## Project Euler in F# – Problem 20

Project Euler's **Problem 20** was trickier than I expected.

I'm quite sure that there is a **smart solution**, but there is also a "*dumb*" one and this is the one I'm going to present you.

The problem says:

n! means n × (n ? 1) × ... × 3 × 2 × 1

Find the sum of the digits in the number 100!

Evaluating the **factoria**l is straightforward in any functional language, but it is even easier in F# since the language already provides us with the *factorial* function.

As usual, let's show the code and then analyze it:

#light open Microsoft.FSharp.Math.BigInt let rec digits n = match n with | n when n < 10I -> n | n -> let x, y = divmod n 10I y + digits x let answer = digits (factorial 100I)

The *open* directive at line 2 permits the use of the *BigInt* **namespace**, which is needed when working with very large numbers.

Then we have the code to sum the digits of a number, which is easily implemented with **pattern matching**.

The algorithm is based on the **modulus operator**, since taking the last digit of a number is equivalent to taking the remainder of the number itself divided by 10 (in a base 10 system).

Hence, we take the last digit and **recursively** apply the same function to the rest of the number, until there is only one digit left, i.e. the number is less than 10.

This operation is done by the *divmod* function, which returns the integer quotient and the remainder as a couple (x, y).

You may have noticed that there is a capital "*I*" after each number. That letter stands for **Big Integer** and is used to distinguish them from normal integers.

It's done, we just have to apply the digits function to the output of *factorial 100I*.

Why did I call this solution "*dumb*"?

Because I had to compute 100! (which is a number with **158 digits**) and then sum its digits, but this solution is not feasible if the number becomes much larger.

I think that there should be some **mathematical trick** to do the same job, but I don't know it.

Does anybody have a different approach to suggest?

## Cuffaro si è dimesso

Finalmente noi siciliani ci siamo liberati di Cuffaro!

Certo, fare andare via un Presidente delle Regione condannato a **5 anni per favoreggiamento** e con l'**interdizione a vita dai pubblici uffici** non è stato facile, ma a partire da oggi possiamo tornare a sognare una Sicilia libera dalla Mafia.

Speriamo solo di aver imparato la lezione e votare con coscienza fra qualche mese...

## Sorting odd and even numbers in F#

An Italian Microsoft Evangelist posted today a small programming exercise on his blog, presenting the solution with **LINQ**.

The exercise says (translated from Italian by me):

Given a list of unordered numbers (for instance 1, 7, 9, 2, 3, 4, 3, 4, 2, 3, 4, 5, 2, 0, 9), create a new list with all even numbers first and then all the odd ones.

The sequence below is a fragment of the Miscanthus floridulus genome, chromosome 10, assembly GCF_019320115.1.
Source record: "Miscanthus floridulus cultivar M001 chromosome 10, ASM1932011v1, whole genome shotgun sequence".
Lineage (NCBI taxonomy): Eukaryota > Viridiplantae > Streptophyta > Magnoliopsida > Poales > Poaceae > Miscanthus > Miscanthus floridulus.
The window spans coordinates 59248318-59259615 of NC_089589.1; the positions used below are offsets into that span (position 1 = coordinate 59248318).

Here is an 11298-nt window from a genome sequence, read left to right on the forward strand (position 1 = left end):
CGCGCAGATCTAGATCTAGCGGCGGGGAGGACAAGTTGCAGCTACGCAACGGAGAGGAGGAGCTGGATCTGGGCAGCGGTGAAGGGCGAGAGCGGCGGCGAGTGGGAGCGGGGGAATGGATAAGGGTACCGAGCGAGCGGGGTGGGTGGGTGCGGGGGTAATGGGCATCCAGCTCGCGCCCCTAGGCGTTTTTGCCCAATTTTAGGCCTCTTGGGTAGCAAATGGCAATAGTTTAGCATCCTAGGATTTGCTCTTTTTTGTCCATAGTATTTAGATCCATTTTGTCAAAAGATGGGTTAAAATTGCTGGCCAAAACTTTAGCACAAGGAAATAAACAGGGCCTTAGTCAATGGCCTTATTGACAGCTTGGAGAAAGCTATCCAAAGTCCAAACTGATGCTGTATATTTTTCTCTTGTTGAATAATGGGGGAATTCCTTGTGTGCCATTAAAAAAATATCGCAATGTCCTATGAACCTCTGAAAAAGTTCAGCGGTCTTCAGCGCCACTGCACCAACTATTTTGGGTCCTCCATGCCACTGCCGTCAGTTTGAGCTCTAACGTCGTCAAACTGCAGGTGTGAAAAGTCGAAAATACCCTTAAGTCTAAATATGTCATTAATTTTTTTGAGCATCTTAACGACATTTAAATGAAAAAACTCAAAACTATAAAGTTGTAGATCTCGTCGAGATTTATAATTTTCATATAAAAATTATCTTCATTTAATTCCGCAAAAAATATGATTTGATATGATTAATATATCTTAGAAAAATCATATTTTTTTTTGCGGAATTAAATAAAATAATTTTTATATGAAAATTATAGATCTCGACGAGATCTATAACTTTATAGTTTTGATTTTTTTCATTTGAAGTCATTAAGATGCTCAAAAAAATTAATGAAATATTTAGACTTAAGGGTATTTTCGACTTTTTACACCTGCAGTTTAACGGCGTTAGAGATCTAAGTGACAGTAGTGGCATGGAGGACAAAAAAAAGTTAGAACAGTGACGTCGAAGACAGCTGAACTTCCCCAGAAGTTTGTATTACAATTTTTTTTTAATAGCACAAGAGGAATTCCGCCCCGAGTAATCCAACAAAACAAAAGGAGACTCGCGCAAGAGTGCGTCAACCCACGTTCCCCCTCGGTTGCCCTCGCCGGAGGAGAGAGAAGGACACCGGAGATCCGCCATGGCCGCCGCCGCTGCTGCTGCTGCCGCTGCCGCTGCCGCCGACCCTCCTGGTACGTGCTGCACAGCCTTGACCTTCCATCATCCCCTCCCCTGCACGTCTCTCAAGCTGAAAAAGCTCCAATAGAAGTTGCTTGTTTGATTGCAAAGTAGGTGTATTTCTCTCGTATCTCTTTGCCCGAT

The proposed solution also goes a little further, showing not only how to split the original list into odd and even numbers, but also putting them in the correct order, thus returning "**022244413335799**".

The following is the **C# code** used:

List<int> elenco = new List<int> { 1,7,9, 2, 3, 4, 3, 4, 2, 3, 4, 5, 2, 0, 9 }; var pariEdispari = elenco.OrderBy(s => s % 2 != 0); var pariEdispariOrdinati = elenco.OrderBy(s => s % 2 != 0).ThenBy(s => s); foreach (var item in pariEdispariOrdinati) { Console.WriteLine(item); }

And now let's compare it with an **F# approach**:

#light let numbers = [ 1; 7; 9; 2; 3; 4; 3; 4; 2; 3; 4; 5; 2; 0; 9 ] let result = numbers |> List.sort Int32.compare |> List.partition (fun x -> x % 2 = 0) print_any ((fst result) @ (snd result))

As you can easily see, everything is done at **line 4**, where we apply twice the **pipeline operator** (**|>**).

This operator allows to **chain functions**, passing the output of one of them to the next one.

The same line could be written as:

List.partition (fun x -> x % 2 = 0) (List.sort Int32.compare numbers)

Line 6 is only used to print the result, but it has to take into account that the output of *List.partition* is a * tuple*, so we have to concatenate the two elements that can be retrieved with the

*fst*(first) and

*snd*(second) functions.

The **@ operator** actually concatenates the two lists.

I'm not sure that this is the best (and most elegant) solution, but I think that it is way ahead than any imperative solution, do you agree with me?

## Project Euler in F# – Problem 1 (alternative solution)

In the last article I presented a *naive* solution for the first **Project Euler** problem, that asks us to "*find the sum of all the multiples of 3 and 5 below 1000*".

There are many different solutions for the same problem and today I want to show an alternative approach, which is based on a mathematical formula for an arithmetic series.

In our first solution we examined all numbers between 1 and 999 and only kept the multiples of 3 and 5, skipping all the others.

Instead of doing this, we just need to **generate the multiples** of 3 and 5 and sum them, subtracting the multiples of 15 because they will be included twice.

Remembering that the sum of the first *n* integer numbers is equal to *n * (n+1) / 2*, we need to adapt this formula to sum the multiples of a given number, i.e. 3, 5 and 15.